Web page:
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The Kurdish Question

The Kurdish Question
How a rebel group has tried to capture a people’s aspirations.

Reviewed by Quil Lawrence
Sunday, December 9, 2007; Page BW04


The PKK and the Kurdish Fight For Independence

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By Aliza Marcus

New York Univ. 351 pp. $35

The guerrillas of the Kurdistan Workers Party, known by the initials PKK, are stuck in the mountains, literally and figuratively. The Kurdish rebels know every mile of the rough peaks and deep gorges along the borders of Iraq, Turkey and Iran. They have cliff-side bunkers, black-market supply routes and plenty of ammunition. What they lack is a path forward.

This fall, the PKK made a series of bloody raids into Turkey from its hideouts in northern Iraq, killing dozens of Turkish soldiers and practically daring the Turkish military to mount a large-scale, cross-border retaliation. This situation is precarious not only for the rebels, but also for U.S. forces. The Turks, who have massed tens of thousands of troops close to the Iraqi border, have been pressing the United States for years to crack down on the Kurdish independence movement. The U.S. military, however, has little to gain from opening a new front in Iraq. Twice in the past six months, the tensions have threatened to blow up into a full-scale war involving Turkey, Iran, Iraq and the United States — the only question being exactly who would be allied with whom.

How this came to pass is the subject of Aliza Marcus’s timely book on the PKK and its imprisoned leader, Abdullah Ocalan. A former correspondent for the Boston Globe and Christian Science Monitor, she draws on eight years of experience covering the Kurds and a vast reservoir of interviews with PKK fighters.

Blood and Belief begins with the formation of the PKK in 1978 by disaffected Kurdish students in Turkey. Ocalan’s own beginnings are somewhat comical; his marriage to the daughter of a middle-class politician, he once said, was proof of his ability to withstand any hardship the rebel life had to offer. But his guerrilla career was anything but funny. In the 15 years after the PKK launched a separatist war against the Turkish state in 1984, the fighting claimed some 35,000 lives, mostly poor Kurds in southeastern Turkey. In 1999, the United States helped Turkey arrest Ocalan, who had fled to Italy and Russia and was finally captured in Kenya. Since then, the few thousand PKK fighters left in the mountains have stumbled between cease-fires and ultimatums, unable either to cut ties with their jailed leader or to figure out exactly what to do next.

On a recent journey to a PKK outpost inside northern Iraq, I found the rebels living in psychological as well as physical denial. “Why does everyone call us terrorists?” one Kalashnikov-toting Kurd asked. “The Turkish government has given the Kurds no rights, no schools, no language. We have a right to live in freedom.”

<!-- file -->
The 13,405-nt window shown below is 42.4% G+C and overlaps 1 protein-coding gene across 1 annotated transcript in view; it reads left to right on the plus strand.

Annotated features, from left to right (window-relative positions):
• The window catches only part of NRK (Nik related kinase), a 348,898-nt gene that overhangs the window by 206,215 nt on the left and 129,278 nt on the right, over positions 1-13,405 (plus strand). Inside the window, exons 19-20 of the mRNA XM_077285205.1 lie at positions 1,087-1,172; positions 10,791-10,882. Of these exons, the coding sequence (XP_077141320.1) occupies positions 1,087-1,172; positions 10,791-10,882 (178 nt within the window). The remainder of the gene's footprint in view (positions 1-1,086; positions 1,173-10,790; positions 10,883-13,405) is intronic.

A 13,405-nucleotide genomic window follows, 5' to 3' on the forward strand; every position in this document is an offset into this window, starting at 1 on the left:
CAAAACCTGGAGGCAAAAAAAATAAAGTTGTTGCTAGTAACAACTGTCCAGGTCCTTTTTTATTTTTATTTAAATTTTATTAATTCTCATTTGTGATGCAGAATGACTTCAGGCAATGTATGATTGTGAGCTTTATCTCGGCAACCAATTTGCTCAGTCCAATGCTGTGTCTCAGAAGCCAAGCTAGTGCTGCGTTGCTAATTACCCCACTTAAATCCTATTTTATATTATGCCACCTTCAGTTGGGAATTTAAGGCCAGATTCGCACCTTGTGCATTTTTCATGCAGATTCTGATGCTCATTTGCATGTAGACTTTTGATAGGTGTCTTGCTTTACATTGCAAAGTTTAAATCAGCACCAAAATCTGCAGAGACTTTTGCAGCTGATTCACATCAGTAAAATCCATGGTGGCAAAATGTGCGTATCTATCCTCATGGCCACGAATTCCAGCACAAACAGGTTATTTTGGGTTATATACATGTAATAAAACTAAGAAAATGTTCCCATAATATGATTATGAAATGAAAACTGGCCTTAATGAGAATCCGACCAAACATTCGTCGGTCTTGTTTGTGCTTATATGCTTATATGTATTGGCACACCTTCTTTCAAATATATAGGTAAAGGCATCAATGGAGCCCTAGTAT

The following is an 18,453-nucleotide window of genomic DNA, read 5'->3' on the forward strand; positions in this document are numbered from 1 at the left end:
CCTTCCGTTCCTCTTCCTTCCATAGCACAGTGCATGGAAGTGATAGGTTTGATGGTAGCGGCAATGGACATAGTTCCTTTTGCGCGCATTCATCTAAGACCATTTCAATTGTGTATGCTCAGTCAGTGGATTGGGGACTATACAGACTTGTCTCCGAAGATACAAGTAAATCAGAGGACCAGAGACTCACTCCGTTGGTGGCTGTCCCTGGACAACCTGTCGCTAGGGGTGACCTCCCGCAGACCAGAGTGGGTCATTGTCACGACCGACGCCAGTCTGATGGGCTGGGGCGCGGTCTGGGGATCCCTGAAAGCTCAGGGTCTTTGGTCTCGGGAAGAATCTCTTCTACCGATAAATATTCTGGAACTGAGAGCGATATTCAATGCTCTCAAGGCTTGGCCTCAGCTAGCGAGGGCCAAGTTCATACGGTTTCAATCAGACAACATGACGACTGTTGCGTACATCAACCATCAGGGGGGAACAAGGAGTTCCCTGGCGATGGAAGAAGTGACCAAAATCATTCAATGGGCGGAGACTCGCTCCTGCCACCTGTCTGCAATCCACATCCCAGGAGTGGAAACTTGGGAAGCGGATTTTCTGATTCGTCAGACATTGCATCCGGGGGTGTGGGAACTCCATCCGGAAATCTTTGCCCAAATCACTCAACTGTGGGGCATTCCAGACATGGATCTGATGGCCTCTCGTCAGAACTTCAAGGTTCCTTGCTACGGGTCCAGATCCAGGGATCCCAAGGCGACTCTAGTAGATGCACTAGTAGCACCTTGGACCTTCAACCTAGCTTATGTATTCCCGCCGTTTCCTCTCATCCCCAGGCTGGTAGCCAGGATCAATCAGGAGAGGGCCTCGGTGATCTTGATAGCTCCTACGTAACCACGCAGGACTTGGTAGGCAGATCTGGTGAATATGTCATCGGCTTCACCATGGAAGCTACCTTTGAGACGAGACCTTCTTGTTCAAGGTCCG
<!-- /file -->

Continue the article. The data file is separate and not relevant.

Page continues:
The Kurds surely have a cause, but the PKK’s disregard for civilian lives has put them on terrorist blacklists both in the United States and in the European Union. The guerrillas hint that they would stop fighting if offered a blanket amnesty. But they show no savvy about how to improve their image, especially their cult-like devotion to Ocalan.

Marcus’s book helps explain this, too, by chronicling the horrifying business of the PKK’s consolidation of power. Her account of Ocalan’s quest to become the sole voice of Turkish Kurds is the first of its kind in English, describing the PKK’s savagery toward groups that should have been fellow travelers in the fight for Kurdish rights. Ocalan shared the penchant of dictators around the world for killing any perceived rival, at times discrediting or executing even his most able lieutenants. It’s an achievement of Blood and Belief that despite the bloodletting, Marcus still generates empathy — not for the murderous Ocalan, but for the desperate Kurds who joined the PKK revolution feeling they had nowhere else to turn.

The book is not always an easy read. It suffers from the lack of a decent map, and sometimes the narrative becomes disjointed among all the changing names and factions of the PKK. On the other hand, Marcus is compelling as she describes the PKK fighters who continued with the cause, believing it was greater than Ocalan’s obvious flaws. She conveys the trapped feelings of Kurdish boys and girls who train under a mural of Ocalan’s face painted on a cliff. And she brings home the most important point: The PKK hasn’t been rousted from its mountains in two decades of fighting, and there’s no reason to think another Turkish incursion will bring the rebels down. *

Quil Lawrence is Middle East correspondent for the BBC/PRI radio program “The World” and author of the forthcoming book “Invisible Nation: How the Kurds’ Quest for Statehood is Shaping Iraq and the Middle East.”


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